Two weeks ago we spent a fun-filled day at East Coast Park. We built sandcastles, played tennis and kicked ball. When we returned to the car I stopped in mid-track because there was a sudden sharp pain in my left big toe. I bent down, inspected it and spotted a small black plastic splinter-like object near the fold of the nail which was removed easily so I thought nothing of it after that.
A few days after, the nail fold area turned red, swelled up, and was basically a pain in my… toe. You know how nurses love to self-diagnose, self-treat, and self-medicate? Well that’s what I did. I expressed whatever exudates (pus) I could daily. I also religiously soaked the toe in chlorhexidine solution.
After one and a half week of somewhat bearable sufferance, I caved and went to a trusted friend who is a GP to make sure that I wasn’t going to die from a toe infection. He got me started on antibiotics as a optimistic first choice of treatment because we all know how unpleasant the other option would be – SURGERY.
But it didn’t get better.
So I went to Mount Alvernia’s 24h Walk-in Clinic and was advised to get to the root of the problem with a minor outpatient procedure with a referral to an Orthopaedic specialist.
The process is supposed to be relatively quick, simple and painless. You get an injection to numb the toe, the offending nail (or part of it) is removed with surgical pliers, and the nail bed is “explored” to remove debris (if any).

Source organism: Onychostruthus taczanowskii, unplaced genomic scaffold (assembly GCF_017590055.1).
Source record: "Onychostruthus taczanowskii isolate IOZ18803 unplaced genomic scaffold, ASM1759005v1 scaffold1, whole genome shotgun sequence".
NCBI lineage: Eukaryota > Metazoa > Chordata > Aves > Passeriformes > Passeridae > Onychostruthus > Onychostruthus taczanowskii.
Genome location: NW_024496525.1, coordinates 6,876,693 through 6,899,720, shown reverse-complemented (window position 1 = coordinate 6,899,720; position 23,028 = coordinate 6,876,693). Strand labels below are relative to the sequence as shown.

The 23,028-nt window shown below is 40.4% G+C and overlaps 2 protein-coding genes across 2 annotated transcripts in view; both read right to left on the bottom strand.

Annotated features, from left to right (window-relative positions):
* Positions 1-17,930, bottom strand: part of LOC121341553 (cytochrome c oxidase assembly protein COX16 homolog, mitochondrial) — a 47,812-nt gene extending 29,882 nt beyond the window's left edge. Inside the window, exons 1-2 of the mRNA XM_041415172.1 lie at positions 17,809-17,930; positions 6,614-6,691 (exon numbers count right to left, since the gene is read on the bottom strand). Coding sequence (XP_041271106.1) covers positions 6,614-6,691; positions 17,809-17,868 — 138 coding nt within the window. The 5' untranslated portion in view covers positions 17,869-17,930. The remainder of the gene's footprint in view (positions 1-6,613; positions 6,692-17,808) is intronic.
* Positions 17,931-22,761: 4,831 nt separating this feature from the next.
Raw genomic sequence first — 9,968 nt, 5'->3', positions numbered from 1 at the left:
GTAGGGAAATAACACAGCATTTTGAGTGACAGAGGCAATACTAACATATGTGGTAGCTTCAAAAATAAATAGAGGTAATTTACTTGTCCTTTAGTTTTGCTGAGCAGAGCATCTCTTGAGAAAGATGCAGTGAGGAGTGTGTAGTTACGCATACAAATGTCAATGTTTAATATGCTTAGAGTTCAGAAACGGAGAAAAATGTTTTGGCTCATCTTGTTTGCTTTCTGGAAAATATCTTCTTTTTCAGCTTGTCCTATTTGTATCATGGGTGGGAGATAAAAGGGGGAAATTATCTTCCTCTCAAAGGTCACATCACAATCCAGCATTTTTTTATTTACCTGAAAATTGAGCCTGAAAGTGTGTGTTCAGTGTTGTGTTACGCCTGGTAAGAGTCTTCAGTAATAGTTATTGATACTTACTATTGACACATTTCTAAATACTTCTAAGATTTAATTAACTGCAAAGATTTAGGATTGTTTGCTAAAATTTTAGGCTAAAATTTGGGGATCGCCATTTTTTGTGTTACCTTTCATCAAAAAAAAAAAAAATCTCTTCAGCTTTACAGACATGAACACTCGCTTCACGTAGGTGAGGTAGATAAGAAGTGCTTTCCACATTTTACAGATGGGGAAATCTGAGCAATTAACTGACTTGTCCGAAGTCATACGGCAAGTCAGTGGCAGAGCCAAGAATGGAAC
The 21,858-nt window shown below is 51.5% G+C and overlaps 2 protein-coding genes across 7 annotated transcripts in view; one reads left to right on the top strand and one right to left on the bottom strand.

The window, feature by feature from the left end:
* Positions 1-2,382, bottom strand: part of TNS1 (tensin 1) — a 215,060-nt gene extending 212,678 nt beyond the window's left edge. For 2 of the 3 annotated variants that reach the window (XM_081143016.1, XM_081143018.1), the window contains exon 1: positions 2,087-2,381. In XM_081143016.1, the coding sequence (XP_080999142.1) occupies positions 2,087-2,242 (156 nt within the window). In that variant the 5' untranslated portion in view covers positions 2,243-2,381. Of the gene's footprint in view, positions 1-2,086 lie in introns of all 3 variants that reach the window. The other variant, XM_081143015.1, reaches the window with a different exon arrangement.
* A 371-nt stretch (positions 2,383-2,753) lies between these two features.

Waiting for procedure
// This was how it went.
The Doctor injected the base of my toe with local anaesthetic (LA), waited a few minutes for it to work its magic so that he can work his. He pinched the tip of my toe with a toothed forcep and asked if I could feel that, and I reply with a yelp (that means yes).
So there was more of wait, pinch, LA not working, inject more LA, wait, pinch, inject more LA. I got a comment that my big toe was unusually “resistant” to the LA. I apologised on behalf of my toe.
The Doctor proceeds to yank out half of my toe nail with surgical pliers, forceps, and scissors. I felt the full effect of it and wore a brave silent grimace while colourful words exploded in my head.
Then he began to explore. There was digging, poking, prodding – this was done when I was mostly sensorially intact. Then I could hear the forceps scrape against something repeatedly, every movement triggering more unkind words held back through gritted teeth. The Doctor smiled and said, “That’s your bone.“
After traumatic avulsion
To say I was traumatised is a gross understatement. On a side note, I think I have an unhealthy tolerance for pain to the extent of being a lil’